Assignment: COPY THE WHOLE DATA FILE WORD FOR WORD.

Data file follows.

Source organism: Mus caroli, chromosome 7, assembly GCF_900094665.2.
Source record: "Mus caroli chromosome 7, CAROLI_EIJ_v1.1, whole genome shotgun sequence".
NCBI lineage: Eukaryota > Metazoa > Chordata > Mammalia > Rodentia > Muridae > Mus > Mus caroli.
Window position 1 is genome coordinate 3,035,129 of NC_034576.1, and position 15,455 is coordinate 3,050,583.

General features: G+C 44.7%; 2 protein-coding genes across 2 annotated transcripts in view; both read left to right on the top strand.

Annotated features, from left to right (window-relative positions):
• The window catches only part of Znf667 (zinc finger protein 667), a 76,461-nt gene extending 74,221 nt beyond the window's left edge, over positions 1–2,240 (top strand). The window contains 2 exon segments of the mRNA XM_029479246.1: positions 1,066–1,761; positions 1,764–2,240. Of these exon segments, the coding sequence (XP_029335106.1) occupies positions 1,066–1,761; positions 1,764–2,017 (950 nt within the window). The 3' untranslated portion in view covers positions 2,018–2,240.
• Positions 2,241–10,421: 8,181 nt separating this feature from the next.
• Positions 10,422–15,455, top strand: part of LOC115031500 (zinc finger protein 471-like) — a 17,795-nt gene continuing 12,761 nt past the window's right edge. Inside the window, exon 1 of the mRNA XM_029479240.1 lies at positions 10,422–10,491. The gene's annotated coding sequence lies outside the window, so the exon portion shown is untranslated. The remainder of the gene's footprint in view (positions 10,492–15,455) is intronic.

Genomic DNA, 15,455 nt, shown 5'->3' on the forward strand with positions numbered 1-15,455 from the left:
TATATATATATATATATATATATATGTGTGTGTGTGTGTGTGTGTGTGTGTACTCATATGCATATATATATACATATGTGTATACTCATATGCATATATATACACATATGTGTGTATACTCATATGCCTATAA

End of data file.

Source organism: Mus caroli, chromosome 7, assembly GCF_900094665.2.
Source record: "Mus caroli chromosome 7, CAROLI_EIJ_v1.1, whole genome shotgun sequence".
NCBI lineage: Eukaryota > Metazoa > Chordata > Mammalia > Rodentia > Muridae > Mus > Mus caroli.
Window position 1 is genome coordinate 3,035,129 of NC_034576.1, and position 15,455 is coordinate 3,050,583.

General features: G+C 44.7%; 2 protein-coding genes across 2 annotated transcripts in view; both read left to right on the top strand.

Annotated features, from left to right (window-relative positions):
• The window catches only part of Znf667 (zinc finger protein 667), a 76,461-nt gene extending 74,221 nt beyond the window's left edge, over positions 1–2,240 (top strand). The window contains 2 exon segments of the mRNA XM_029479246.1: positions 1,066–1,761; positions 1,764–2,240. Of these exon segments, the coding sequence (XP_029335106.1) occupies positions 1,066–1,761; positions 1,764–2,017 (950 nt within the window). The 3' untranslated portion in view covers positions 2,018–2,240.
• Positions 2,241–10,421: 8,181 nt separating this feature from the next.
• Positions 10,422–15,455, top strand: part of LOC115031500 (zinc finger protein 471-like) — a 17,795-nt gene continuing 12,761 nt past the window's right edge. Inside the window, exon 1 of the mRNA XM_029479240.1 lies at positions 10,422–10,491. The gene's annotated coding sequence lies outside the window, so the exon portion shown is untranslated. The remainder of the gene's footprint in view (positions 10,492–15,455) is intronic.

Genomic DNA, 15,455 nt, shown 5'->3' on the forward strand with positions numbered 1-15,455 from the left:
TATATATATATATATATATATATATGTGTGTGTGTGTGTGTGTGTGTGTGTACTCATATGCATATATATATACATATGTGTATACTCATATGCATATATATACACATATGTGTGTATACTCATATGCCTATAA